Fumnanya Agbugah - Ezeana

Fumnanya Agbugah - Ezeana

Fumnanya Agbugah- Ezeana is a graduate of Economics with Computing from Regent University College of Science and Technology Accra Ghana. She is a Business and Research Writer with The Nerve Africa. She loves getting details about things happening around the World, with a bias for Africa. She is a Business and Economics enthusiasts. You can follow her on Twitter @RoyalNanya

Kenya’s media space is about to witness a huge change with a $1m investment

Luminate, a global philanthropic organisation funded by Pierre Omidyar, the founder of eBay has invested  $1m into Kenya’s media space in order to support press independence and sustainability. This investment is expected to bring a huge change in Kenya’s media space which is already faced with several challenges.

Ory Okolloh, Managing Director at Luminate, said: “We believe that supporting a vibrant media eco-system in Kenya is critical on a number of fronts. From providing an enabling environment for independent media to thrive to supporting collaboration and providing the space for innovation to happen within the media industry, the Baraza Media Lab will be an important anchor for journalists and entrepreneurs alike. We look forward to working with the community and other partners as we build something transformative.”

According to a 2018 research report by Reboot found that the key challenges facing Kenya’s media ecosystem include a lack of innovation among media organisations, skills gaps among media practitioners, weak networking between media and aligned sectors and downsizing at major media houses. There is also a growing concern that the media does not work in the interest of the public as there is a lack of quality and ethical journalism. Some journalists have blamed this challenge on the pressure to produce articles and meet deadlines and the felt like they were too busy to care about what people think.

A BBC report also revealed that the problem facing Kenya’s media is not an excess of media freedom. It is a lack of it. Media freedom cannot, however, be described simply in terms of independence from government. Journalists and broadcasters face immense commercial and political constraints which are constraining their journalistic independence and integrity. The poor remuneration, status and safety of journalists is hampering a free and plural media. Substantial progress in strengthening the media will not be possible unless the working conditions of journalists are improved.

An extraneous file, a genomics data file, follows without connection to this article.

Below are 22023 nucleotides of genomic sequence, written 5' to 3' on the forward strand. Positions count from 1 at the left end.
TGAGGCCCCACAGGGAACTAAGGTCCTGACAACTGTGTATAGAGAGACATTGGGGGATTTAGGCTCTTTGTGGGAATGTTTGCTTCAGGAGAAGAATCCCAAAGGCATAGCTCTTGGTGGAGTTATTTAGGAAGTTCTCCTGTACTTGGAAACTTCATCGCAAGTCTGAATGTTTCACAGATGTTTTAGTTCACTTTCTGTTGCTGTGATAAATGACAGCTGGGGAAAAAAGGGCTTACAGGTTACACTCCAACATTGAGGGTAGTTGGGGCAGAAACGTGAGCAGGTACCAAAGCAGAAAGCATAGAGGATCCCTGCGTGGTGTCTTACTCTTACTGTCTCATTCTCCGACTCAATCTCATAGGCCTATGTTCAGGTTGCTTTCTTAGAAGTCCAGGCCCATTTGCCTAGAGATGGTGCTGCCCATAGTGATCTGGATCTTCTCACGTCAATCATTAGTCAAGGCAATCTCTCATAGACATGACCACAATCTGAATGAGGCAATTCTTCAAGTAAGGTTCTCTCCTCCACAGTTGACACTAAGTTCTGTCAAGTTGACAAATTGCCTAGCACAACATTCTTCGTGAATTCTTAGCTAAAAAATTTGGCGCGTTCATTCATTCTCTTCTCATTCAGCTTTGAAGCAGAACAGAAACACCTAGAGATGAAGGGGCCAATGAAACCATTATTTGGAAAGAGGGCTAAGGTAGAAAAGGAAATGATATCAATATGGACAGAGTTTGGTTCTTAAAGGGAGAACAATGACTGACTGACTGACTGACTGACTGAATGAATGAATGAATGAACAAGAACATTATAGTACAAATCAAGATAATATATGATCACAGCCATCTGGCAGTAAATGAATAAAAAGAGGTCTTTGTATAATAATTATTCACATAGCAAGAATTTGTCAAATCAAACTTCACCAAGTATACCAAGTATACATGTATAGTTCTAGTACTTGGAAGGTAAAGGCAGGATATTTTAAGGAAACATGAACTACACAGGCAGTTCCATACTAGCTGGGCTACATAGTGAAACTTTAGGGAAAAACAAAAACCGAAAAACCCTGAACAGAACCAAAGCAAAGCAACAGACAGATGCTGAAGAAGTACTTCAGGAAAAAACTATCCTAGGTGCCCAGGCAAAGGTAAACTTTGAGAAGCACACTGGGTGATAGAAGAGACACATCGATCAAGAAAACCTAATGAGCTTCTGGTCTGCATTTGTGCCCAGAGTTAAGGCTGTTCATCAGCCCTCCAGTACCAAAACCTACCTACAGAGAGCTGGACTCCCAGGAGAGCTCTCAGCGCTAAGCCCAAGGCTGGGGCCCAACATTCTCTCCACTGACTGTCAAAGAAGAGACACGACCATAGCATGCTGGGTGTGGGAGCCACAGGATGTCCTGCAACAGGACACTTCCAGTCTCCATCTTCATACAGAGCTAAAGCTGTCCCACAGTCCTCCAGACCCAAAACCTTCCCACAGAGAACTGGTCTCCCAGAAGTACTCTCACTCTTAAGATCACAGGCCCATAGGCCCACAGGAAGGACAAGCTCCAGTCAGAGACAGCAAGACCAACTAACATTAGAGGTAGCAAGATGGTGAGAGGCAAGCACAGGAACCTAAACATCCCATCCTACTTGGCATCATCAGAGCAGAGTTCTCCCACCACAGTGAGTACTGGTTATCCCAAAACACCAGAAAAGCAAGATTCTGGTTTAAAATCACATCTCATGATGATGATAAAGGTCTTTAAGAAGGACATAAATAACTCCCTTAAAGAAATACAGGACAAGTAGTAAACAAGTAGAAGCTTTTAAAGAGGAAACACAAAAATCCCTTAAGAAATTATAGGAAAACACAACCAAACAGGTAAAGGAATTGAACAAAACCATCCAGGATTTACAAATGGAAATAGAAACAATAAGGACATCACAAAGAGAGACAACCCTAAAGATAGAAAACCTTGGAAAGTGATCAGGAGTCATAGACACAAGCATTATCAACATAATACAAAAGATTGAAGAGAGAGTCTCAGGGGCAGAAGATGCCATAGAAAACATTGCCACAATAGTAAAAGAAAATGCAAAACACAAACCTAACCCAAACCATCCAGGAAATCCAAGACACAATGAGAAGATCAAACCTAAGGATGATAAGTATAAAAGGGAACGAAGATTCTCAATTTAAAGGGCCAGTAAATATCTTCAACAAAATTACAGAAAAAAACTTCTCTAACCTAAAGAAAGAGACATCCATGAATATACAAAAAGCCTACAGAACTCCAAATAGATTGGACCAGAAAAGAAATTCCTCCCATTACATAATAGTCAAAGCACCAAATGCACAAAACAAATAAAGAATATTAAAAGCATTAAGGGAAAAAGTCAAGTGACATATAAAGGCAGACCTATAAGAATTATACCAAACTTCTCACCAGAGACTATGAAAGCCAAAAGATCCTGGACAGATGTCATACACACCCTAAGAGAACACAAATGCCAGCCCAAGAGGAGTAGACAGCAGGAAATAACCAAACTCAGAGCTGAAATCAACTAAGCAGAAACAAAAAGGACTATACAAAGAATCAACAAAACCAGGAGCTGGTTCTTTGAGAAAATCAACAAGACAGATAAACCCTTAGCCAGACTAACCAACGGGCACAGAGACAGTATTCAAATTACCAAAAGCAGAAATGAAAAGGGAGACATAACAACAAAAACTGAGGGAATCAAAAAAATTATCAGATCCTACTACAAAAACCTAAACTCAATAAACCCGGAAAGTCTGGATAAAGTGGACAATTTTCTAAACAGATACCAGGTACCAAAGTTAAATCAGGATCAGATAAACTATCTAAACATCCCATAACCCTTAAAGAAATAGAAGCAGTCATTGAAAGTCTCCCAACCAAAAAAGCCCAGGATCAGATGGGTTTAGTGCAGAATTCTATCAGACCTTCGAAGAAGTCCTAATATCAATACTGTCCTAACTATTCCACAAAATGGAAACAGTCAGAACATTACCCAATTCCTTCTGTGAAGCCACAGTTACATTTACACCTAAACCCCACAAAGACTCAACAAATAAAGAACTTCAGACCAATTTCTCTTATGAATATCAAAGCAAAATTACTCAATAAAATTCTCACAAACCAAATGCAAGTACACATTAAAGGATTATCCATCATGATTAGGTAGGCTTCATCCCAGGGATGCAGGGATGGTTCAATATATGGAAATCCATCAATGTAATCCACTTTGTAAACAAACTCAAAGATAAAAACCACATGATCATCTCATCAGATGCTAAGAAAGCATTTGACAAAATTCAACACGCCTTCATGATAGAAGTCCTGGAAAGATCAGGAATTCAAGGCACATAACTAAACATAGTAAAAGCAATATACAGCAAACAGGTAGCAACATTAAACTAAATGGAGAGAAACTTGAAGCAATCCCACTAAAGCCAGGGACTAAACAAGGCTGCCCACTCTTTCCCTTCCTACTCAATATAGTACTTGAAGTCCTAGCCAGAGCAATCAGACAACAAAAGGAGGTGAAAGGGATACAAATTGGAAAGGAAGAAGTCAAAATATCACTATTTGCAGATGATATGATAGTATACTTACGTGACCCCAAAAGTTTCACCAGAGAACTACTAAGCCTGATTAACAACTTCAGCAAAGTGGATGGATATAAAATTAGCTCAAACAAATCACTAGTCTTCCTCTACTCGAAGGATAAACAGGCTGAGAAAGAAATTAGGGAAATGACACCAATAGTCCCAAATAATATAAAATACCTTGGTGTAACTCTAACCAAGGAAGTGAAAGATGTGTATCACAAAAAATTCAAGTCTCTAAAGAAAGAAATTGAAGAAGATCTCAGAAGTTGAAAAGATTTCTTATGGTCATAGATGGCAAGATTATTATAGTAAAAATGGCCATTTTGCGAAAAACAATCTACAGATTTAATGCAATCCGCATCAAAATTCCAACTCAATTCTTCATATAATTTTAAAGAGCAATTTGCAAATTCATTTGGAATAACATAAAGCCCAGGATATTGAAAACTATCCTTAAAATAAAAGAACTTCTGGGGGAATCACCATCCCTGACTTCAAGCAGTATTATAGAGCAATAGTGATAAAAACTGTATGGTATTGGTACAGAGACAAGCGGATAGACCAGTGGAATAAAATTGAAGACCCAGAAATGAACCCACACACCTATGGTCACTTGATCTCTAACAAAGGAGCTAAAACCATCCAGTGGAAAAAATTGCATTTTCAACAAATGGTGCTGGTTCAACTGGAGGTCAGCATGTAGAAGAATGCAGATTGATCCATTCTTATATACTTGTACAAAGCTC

It would be recalled that on December 30, 2018, the Kenyan government shut down three of the largest television stations in the country. The signal at KTN, the first independent station in Kenya was switched off. Officials of the Communications Authority of Kenya (CAK) allegedly went to one of their main distribution locations of Citizen Television and NTV, and physically disconnected their machines. This was after a memorandum was sent  from the then chair of the Editor’s Guild of Kenya, Linus Kaikai, alleging that all senior editors in the country had been summoned by the president and deputy president among other officials government and that if they covered the parallel inauguration ceremony called by the opposition coalition NASA, they would be punished. The stations started operations again after a high court judge issued an injunction against the action.

Although Kenya is one of the poorest countries in Africa with a relatively high literacy rate, its media is still considered as one of the most respected and thriving in the continent. It also boasts of having one of the most powerful advertising markets in Africa. The growth of its media market has been tied to having an avid population which consumes news and information.  

The BBC report also revealed that media has played a substantial role in mediating relationships between citizens and state, in shaping the democratic dispensation in the country and has transformed utterly how some of the most marginalised in society access information on issues that shape their lives. Media has been at the forefront of moves to transform Kenya from a one party state to a multiparty democracy; it has gained a reputation for exposing corruption and acting as a vigorous fora for public debate.

With this investment from Luminate,  journalists and publishers will have the capacity boost needed to report in the public interest through a media lab known as the Baraza Media Lab. This lab which will be run in partnership with Mettā, an innovation and entrepreneur’s hub will provide Kenyan journalists, publishers, and media entrepreneurs a dedicated physical space to strengthen collaboration, networks and skills. 

Churchill Otieno, President of the Kenya Editors Guild, noted: “The Baraza Media Lab launch marks a watershed moment in the push to strengthen media freedom and independence in Kenya. For years, the Kenyan media sector has faced pressing challenges – including commercial pressure, low capacity, a legal framework fraught with gaps, and weak cooperation with external stakeholders. We envision that the Baraza Media Lab will serve as a catalyst to rekindle strong skills development, more collaboration, and ultimately stronger independence in the sector.”

The Baraza Media Lab will be housed at Keystone Park in Riverside, Nairobi, and is expected to open before the end of the year.